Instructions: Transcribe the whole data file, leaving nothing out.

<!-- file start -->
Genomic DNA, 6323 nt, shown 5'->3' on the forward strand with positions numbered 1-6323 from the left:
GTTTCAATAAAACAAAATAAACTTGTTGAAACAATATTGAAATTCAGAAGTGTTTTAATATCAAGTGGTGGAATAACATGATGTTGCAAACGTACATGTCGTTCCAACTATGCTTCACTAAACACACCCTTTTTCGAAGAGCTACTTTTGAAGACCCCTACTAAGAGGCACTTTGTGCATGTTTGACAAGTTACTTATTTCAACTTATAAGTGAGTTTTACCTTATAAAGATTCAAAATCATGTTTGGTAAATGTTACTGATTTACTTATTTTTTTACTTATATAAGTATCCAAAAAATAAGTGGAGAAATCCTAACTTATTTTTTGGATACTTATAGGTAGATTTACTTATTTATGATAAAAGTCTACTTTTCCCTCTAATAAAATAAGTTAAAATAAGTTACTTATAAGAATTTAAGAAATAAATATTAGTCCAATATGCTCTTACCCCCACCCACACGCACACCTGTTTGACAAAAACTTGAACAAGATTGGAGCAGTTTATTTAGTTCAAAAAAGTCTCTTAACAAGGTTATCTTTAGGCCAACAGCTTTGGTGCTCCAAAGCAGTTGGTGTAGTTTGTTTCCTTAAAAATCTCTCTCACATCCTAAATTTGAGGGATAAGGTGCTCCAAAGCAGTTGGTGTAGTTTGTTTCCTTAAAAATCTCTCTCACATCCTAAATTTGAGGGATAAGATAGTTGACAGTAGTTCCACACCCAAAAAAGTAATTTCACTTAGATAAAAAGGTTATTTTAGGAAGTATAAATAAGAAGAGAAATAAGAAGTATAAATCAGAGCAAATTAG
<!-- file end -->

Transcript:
Genomic DNA, 6323 nt, shown 5'->3' on the forward strand with positions numbered 1-6323 from the left:
GTTTCAATAAAACAAAATAAACTTGTTGAAACAATATTGAAATTCAGAAGTGTTTTAATATCAAGTGGTGGAATAACATGATGTTGCAAACGTACATGTCGTTCCAACTATGCTTCACTAAACACACCCTTTTTCGAAGAGCTACTTTTGAAGACCCCTACTAAGAGGCACTTTGTGCATGTTTGACAAGTTACTTATTTCAACTTATAAGTGAGTTTTACCTTATAAAGATTCAAAATCATGTTTGGTAAATGTTACTGATTTACTTATTTTTTTACTTATATAAGTATCCAAAAAATAAGTGGAGAAATCCTAACTTATTTTTTGGATACTTATAGGTAGATTTACTTATTTATGATAAAAGTCTACTTTTCCCTCTAATAAAATAAGTTAAAATAAGTTACTTATAAGAATTTAAGAAATAAATATTAGTCCAATATGCTCTTACCCCCACCCACACGCACACCTGTTTGACAAAAACTTGAACAAGATTGGAGCAGTTTATTTAGTTCAAAAAAGTCTCTTAACAAGGTTATCTTTAGGCCAACAGCTTTGGTGCTCCAAAGCAGTTGGTGTAGTTTGTTTCCTTAAAAATCTCTCTCACATCCTAAATTTGAGGGATAAGGTGCTCCAAAGCAGTTGGTGTAGTTTGTTTCCTTAAAAATCTCTCTCACATCCTAAATTTGAGGGATAAGATAGTTGACAGTAGTTCCACACCCAAAAAAGTAATTTCACTTAGATAAAAAGGTTATTTTAGGAAGTATAAATAAGAAGAGAAATAAGAAGTATAAATCAGAGCAAATTAG